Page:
A few months ago I wrote about some issues surrounding the Twitter response to the tragic attacks in Mumbai. The social network activity around these attacks represented, in my opinion, a new maturation point of information sharing in social media, as I wrote:On one hand, social media shows the wisdom of crowds while at the same time demonstrates the reactionary failures of the crowd.
Eileen Brown delivers news on social media tools and trends and deep dive into business strategies.
Eileen Brown is a social media consultant and advisor who has been working with collaborative technologies for over 20 years.
South by Southwest Interactive (SXSWi) kicks off tomorrow in good ol' Austin, Texas. While a lot of companies from all over creation are heading down south to network and display and launch new technologies, there's a bevy of innovation and creativity coming out of the city as well.
There's a lot of chatter about Twitter security. But what responsibility lies on brands to make better decisions to protect their users. A lot.
Facebook, you make me cry.Today the social network introduced it's new homepage layout and a new look and feel for its fan pages, aka the pages that many brands and their customers are using to interact with each other.
No no, this isn't about the age-old (ok, months-old) battle between good Twitter users and those awful people who send auto-direct messages (DMs) when you follow them. This is about good, social media-fearin' people abusing the DM service to begin with.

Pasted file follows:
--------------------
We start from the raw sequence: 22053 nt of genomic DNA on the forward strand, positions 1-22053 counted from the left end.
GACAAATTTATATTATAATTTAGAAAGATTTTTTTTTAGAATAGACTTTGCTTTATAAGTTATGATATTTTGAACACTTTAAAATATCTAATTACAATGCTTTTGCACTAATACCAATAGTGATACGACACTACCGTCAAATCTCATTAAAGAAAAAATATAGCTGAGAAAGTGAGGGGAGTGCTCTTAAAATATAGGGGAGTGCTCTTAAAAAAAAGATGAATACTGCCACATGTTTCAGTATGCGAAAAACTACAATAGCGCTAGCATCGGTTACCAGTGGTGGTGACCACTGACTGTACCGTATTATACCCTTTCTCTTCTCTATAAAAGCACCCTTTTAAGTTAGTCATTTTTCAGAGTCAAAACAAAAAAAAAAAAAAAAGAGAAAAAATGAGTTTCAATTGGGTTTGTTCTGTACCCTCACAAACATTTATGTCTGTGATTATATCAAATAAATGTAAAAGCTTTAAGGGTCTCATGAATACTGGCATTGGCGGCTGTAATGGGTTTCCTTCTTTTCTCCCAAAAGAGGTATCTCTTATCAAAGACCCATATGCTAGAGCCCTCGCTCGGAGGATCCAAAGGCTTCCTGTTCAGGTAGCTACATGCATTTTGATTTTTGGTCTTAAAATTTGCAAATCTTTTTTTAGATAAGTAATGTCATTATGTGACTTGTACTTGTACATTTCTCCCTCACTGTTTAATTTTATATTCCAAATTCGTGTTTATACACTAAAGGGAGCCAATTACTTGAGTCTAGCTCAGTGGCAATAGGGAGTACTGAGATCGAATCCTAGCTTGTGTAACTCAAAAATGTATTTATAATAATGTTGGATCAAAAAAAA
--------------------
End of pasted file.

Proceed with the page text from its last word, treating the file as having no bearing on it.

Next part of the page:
In December Peter Kim took to his network to crowdsource and create his 2009 social media predictions. One such predictor was Jeremiah Owyang, senior analyst with Forrester in the social computing group, who said "The recession will force revenue results out of social technologies.
If you're out there trying to figure out social media, be wary of "debunking" stories as they are often meant to scare, confuse and tap your wallet
When I published the first part of the Social Public Relations research report last week I didn't anticipate the reaction and response it received. The research was based on a survey that dug into client satisfaction and desires for social PR campaigns.
When I was a kid my mom got me a skateboard. All the neighborhood kids were doing it and I was consistently succumbing to peer pressure, so I wanted to get out there and rock and roll.
With social media being the "hot thing," which PR agencies get it and which ones don't? And do companies even care about this stuff?